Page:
The Life of St Patrick
Last March I was honoured to take part in the Home of St Patrick Festival in Northern Ireland. Events were held in three cities – Armagh, Downpatrick and Newry. During my time there I did gilding demonstrations in four beautiful cathedrals and began work on an illuminated page depicting the life of the saint.
It’s been a labour of love, but it is finally finished.
The idea for this piece of work came from a chance encounter with the work of Art O’Murnaghan (1872 – 1954) in a dusty tome in a secondhand bookshop in York. He combined traditional celtic art with modern narrative, inspired by the Easter Rising and the subsequent fight for independence.
St Patrick uses different imagery in a different way but shares the idea of marrying old artistic styles with new ideas. It also combines medieval techniques (24 carat gold on manuscript gesso made to a fifteenth century recipe) with modern paint formulations.
The Life of St Patrick, Toni Watts, 26.5 x 20cm, 24 carat gold, white gold, palladium and watercolour on paper.
The illumination is designed to be read from bottom to top, like a stained glass window. Each part of the image either tells something about the life of St Patrick, relates to items associated with the saint or is inspired by celtic designs as seen, for example, in the Book of Kells. Here are the details:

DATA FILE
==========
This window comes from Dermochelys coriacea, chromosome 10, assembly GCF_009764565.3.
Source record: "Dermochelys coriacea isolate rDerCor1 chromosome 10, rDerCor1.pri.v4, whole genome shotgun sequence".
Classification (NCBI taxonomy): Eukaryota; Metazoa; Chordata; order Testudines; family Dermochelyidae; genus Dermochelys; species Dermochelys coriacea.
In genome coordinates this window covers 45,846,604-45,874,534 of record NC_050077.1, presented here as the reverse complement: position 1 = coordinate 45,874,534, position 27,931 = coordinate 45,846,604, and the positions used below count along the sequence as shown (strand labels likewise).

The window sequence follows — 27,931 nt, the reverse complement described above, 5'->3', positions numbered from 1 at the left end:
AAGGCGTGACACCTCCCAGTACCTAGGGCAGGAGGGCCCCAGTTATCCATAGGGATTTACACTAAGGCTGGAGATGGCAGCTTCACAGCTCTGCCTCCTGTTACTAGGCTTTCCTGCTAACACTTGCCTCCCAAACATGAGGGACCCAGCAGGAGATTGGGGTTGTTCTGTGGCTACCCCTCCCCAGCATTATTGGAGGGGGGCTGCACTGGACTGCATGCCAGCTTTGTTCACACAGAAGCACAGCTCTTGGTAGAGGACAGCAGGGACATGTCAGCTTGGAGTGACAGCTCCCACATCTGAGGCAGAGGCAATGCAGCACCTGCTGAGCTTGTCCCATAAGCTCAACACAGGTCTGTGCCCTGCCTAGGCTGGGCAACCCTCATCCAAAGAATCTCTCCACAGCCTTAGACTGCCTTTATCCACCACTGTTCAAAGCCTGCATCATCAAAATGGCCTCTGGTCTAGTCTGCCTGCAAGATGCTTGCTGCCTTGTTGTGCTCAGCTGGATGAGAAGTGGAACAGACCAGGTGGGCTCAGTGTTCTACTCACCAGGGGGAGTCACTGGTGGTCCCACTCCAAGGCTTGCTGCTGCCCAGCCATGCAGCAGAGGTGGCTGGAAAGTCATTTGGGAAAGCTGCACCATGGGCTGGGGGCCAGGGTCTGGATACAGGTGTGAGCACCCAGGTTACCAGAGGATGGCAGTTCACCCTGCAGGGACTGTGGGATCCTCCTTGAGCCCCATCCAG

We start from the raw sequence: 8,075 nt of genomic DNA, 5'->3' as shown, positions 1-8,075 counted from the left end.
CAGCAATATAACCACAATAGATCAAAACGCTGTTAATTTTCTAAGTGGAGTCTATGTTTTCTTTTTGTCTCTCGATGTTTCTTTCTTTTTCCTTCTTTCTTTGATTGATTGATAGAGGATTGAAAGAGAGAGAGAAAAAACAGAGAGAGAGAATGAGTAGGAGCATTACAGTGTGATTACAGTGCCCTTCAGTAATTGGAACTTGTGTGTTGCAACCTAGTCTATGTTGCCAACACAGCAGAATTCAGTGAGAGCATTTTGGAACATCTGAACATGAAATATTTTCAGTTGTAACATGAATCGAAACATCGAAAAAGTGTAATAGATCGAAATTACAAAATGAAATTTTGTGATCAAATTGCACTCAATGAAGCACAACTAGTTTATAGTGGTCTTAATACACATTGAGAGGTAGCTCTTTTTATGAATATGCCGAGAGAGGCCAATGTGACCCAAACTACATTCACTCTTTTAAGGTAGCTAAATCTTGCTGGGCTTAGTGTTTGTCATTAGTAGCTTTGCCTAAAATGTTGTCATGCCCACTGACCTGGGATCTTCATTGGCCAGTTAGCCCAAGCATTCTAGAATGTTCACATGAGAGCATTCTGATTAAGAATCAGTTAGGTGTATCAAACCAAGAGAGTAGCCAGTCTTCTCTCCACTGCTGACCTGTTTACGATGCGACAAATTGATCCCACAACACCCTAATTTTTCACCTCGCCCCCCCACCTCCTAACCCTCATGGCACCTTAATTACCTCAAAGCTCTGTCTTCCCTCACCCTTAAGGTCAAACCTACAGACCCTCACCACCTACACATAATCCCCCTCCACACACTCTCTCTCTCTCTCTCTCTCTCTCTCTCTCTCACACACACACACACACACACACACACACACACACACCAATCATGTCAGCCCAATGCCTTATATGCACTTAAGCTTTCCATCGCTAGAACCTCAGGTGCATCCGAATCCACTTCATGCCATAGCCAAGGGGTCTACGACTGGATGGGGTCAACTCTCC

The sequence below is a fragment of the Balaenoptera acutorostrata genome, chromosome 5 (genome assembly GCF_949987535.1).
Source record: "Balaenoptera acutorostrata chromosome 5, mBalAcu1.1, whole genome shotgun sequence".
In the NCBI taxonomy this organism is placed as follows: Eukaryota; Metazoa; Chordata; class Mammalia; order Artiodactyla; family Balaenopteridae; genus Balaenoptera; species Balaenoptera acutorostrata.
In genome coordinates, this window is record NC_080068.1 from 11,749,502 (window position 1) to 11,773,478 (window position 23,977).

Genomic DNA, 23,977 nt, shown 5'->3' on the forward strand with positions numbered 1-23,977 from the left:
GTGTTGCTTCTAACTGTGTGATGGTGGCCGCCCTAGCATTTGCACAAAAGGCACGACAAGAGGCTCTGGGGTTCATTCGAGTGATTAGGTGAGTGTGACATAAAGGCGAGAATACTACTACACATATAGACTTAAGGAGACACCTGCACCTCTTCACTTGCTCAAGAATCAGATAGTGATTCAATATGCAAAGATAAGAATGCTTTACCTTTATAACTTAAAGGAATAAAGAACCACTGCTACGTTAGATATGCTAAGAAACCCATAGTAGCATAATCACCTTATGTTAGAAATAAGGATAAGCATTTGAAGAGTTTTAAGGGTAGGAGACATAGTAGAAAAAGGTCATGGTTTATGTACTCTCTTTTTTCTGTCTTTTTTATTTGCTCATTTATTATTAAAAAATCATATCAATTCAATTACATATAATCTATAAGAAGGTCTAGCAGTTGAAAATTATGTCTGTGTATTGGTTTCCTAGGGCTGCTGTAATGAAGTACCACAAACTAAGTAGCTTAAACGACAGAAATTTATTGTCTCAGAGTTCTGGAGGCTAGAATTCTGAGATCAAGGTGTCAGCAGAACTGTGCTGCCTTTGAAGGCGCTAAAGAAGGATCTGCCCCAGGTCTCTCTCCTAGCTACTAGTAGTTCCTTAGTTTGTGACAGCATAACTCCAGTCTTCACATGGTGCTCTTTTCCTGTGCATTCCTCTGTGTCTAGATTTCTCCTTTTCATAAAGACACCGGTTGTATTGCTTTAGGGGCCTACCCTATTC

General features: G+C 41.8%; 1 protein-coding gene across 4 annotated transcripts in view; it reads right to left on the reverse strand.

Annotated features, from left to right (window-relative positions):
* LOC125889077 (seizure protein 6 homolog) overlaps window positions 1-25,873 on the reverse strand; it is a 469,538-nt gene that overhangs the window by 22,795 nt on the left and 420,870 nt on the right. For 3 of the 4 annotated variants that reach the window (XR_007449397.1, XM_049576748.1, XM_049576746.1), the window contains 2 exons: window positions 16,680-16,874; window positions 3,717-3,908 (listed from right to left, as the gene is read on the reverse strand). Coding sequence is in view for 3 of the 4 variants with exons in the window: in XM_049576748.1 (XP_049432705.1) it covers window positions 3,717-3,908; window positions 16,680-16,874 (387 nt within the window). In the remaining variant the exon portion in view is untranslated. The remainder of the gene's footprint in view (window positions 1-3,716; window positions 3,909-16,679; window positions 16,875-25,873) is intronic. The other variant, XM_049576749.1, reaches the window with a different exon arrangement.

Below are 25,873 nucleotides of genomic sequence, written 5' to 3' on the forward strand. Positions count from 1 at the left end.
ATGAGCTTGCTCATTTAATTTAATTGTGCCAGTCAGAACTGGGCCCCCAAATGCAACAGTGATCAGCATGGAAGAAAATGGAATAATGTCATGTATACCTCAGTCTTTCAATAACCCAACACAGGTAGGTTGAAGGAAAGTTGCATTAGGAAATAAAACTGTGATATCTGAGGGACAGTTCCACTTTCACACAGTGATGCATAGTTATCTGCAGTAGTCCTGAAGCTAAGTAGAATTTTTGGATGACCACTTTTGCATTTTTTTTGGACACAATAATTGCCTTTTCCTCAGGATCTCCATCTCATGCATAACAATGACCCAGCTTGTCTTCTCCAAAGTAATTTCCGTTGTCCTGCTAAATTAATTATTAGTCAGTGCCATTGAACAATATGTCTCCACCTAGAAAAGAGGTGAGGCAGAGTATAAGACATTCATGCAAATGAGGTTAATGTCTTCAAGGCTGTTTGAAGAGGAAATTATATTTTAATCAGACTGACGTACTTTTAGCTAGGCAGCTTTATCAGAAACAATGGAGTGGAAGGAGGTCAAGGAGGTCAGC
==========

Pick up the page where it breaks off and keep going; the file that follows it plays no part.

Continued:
The ‘waves’ of the sea are inspired by the pattern on the side of St Patrick’s bell reliquary, with a small boat representing his capture by pirates. Landfall in Ireland is represented by shamrocks which were, of course, also used to teach about the Trinity. St Patrick stayed in woods and on mountains (the mountains in the illumination are made of knotwork animals and birds, with a top line representing the Mountains of Mourne). On the left is a sheep (for the livestock St Patrick is said to have cared for) and on the left a deer to represent the hymn ‘The Deer’s Cry’.
The central cross is for christianity with the fish (left of the cross) being a symbol of Christ and the peacock (below the cross, left), symbolising the resurrection. The two birds, top left and top right of the illumination, come from the Book of Armagh and Book of Kells, with the small piece of gilded knotwork next to the bird on the left being taken from the leather satchel of Armagh. The harps represent Ireland. The central creature is a lion, taken from the Book of Kells. The lion was also used as a symbol of Christ, representing the house of Judah. It has characteristically fierce features, but life-giving breath comes from its mouth. The border is adapted from that on f.32v in the Book of Kells.
It’s been beautifully mounted and framed by Mal Reynolds of Harlequin Frames.
I’m delighted that the piece is going ‘home’ to Armagh – the place where work began on it and somewhere that has immense significance in the life of St Patrick.